Compassion

Luke 10:25 -37

25 On one occasion an expert in the law stood up to test Jesus. “Teacher,” he asked, “what must I do to inherit eternal life?”

26 “What is written in the Law?” he replied. “How do you read it?”

27 He answered, “‘Love the Lord your God with all your heart and with all your soul and with all your strength and with all your mind’[a]; and, ‘Love your neighbor as yourself.’[b]

28 “You have answered correctly,” Jesus replied. “Do this and you will live.”

29 But he wanted to justify himself, so he asked Jesus, “And who is my neighbor?”

30 In reply Jesus said: “A man was going down from Jerusalem to Jericho, when he was attacked by robbers. They stripped him of his clothes, beat him and went away, leaving him half dead. 31 A priest happened to be going down the same road, and when he saw the man, he passed by on the other side. 32 So too, a Levite, when he came to the place and saw him, passed by on the other side. 33 But a Samaritan, as he traveled, came where the man was; and when he saw him, he took pity on him. 34 He went to him and bandaged his wounds, pouring on oil and wine. Then he put the man on his own donkey, brought him to an inn and took care of him. 35 The next day he took out two denarii[c] and gave them to the innkeeper. ‘Look after him,’ he said, ‘and when I return, I will reimburse you for any extra expense you may have.’

36 “Which of these three do you think was a neighbor to the man who fell into the hands of robbers?”

37 The expert in the law replied, “The one who had mercy on him.”

Jesus told him, “Go and do likewise.”

What do you think of when you hear the word compassion?

When used as a noun it is a feeling of distress over the afflictions of others, sometimes translated as mercy.  However, it is most often used in the gospels as a verb; it is an action word.  You could say being moved…coming with passion to do something.  It seems like a good way to describe love.

In Luke 10: 25 – 37 we see a demonstration of compassion that reminds me of what we do at Open Hearts.  We are a ministry of compassion.

It is illustrated by the account of the Good Samaritan who when he saw the wounded man felt compassion and this is what he did:

1.Came to him

2.Bandaged him

3.Poured oil and wine on his wounds

4.Put him on his own beast

5.Brought him to an inn

6.Took care of him

7.Gave money for another to help

8.Promised to return

That man, according to the words of Jesus, loved his neighbor well by showing mercy (V 36, 37).  Remember that this illustration is the picture Jesus paints with words to describe what it means to love our neighbor as ourselves.

I have discovered that when I allow what happens to me (circumstances or events that might ordinarily bring me to anger or contempt) to go through a grid of compassion, it comes out kinder and I am able to extend mercy and grace.

Recently, I experienced the impact of compassion from a note from one of my daughters.  I had sent her some pictures of the last days of my dear high school friend, Beko, who had died following a long illness.  She wrote back, “These pictures must be so difficult for you to look at.   I am sorry.  She is a part of your history that is gone. It makes me happy that you are still alive.  I love you forever.”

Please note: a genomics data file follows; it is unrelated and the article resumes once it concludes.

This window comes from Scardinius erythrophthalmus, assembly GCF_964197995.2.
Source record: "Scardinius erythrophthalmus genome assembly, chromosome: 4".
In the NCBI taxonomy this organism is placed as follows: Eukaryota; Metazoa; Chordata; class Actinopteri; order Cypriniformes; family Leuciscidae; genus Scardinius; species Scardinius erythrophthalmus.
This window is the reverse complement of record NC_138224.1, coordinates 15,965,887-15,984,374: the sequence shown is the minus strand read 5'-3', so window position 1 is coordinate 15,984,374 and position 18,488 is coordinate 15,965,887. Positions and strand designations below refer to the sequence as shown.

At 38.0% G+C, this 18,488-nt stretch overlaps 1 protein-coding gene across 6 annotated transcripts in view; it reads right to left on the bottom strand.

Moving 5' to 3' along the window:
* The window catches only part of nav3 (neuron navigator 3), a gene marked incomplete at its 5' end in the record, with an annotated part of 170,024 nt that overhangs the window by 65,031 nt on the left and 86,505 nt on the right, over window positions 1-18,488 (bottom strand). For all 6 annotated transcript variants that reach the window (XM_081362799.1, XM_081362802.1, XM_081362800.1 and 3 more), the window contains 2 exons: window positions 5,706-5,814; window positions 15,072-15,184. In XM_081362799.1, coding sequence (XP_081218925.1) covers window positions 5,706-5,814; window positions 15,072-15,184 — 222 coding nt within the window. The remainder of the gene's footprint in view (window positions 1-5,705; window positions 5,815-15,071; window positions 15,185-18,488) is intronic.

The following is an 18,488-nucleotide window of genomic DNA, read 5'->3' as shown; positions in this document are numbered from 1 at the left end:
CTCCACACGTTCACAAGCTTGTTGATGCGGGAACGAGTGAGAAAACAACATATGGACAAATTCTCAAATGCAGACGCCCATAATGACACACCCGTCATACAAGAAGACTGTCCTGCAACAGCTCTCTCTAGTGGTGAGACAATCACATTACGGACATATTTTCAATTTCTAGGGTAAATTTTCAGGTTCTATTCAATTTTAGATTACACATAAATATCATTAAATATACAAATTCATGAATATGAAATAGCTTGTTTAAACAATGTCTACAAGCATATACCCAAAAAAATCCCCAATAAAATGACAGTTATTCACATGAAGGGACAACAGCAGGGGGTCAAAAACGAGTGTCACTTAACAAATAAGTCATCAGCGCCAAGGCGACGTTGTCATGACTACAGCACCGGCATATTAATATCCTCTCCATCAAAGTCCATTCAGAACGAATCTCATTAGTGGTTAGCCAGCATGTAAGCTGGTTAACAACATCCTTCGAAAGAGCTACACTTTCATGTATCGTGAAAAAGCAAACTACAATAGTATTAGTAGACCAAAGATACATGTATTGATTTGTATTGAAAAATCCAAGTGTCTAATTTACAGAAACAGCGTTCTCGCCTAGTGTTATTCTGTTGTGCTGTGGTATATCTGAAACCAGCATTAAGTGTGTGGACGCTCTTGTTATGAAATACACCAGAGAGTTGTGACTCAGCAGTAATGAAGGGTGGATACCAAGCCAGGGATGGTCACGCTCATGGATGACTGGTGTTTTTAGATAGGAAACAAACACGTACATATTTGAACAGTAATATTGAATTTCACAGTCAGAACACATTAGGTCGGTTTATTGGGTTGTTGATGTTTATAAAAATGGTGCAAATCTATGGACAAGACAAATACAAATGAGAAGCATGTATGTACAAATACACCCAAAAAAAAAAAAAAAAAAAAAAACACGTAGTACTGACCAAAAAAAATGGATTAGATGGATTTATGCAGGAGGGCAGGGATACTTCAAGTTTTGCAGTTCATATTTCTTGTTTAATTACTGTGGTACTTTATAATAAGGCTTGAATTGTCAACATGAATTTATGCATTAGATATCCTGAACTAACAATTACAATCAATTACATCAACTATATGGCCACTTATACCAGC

When I felt her compassion, that she understood, I was able to weep and realize again that being alone in our pain is not healing. The concept of losing a part of my history was a new thought.

I have contemplated this concept this week:  ‘Love can be described by a compassionate action.  Do something.’ My daughter wrote me a note. The Lord has led me to feel more deeply and move in kind directions.  His word is my necessary food.  Words are a part of action.  Take up a pen and find some paper, and write a note.  People save notes and generations later they are read by the family who saved them.

Go sit with a friend who has lost a loved one and listen, touch them and pray for them.

Give your friend a ride to Radiation treatment.  Sit and wait.

Bring a bouquet of flowers to your friend undergoing chemo.

Plow out a driveway for neighbors who are too old, or weak to do it themselves.  Shovel the walk.

These are some loving compassionate things that have been done for me, that fed my soul and served as memories even now as I think of what it means to love my neighbor and am grateful to those who have loved me well.

Sandy Burdick


  • Carole Olson
    February 24, 2015 (10:48 am)

    Sandy, I so appreciate your words on these pages of encouragement and challenge. Continued grace and blessing on your as you minister to others. Carole Olson

  • Carole Olson
    February 24, 2015 (10:51 am)

    OH, my that should have been “blessing on you (not your). My proof reading was asleep:) Have a glorious day!

  • MICHELLE REINECK
    February 24, 2015 (11:46 am)

    This touches me so deeply.

  • Marilyn Proppe
    February 24, 2015 (2:58 pm)

    Your words are so tender and kind. Thank you

  • Janet Early
    February 24, 2015 (6:19 pm)

    What a beautiful love story! Thank you for sharing it.


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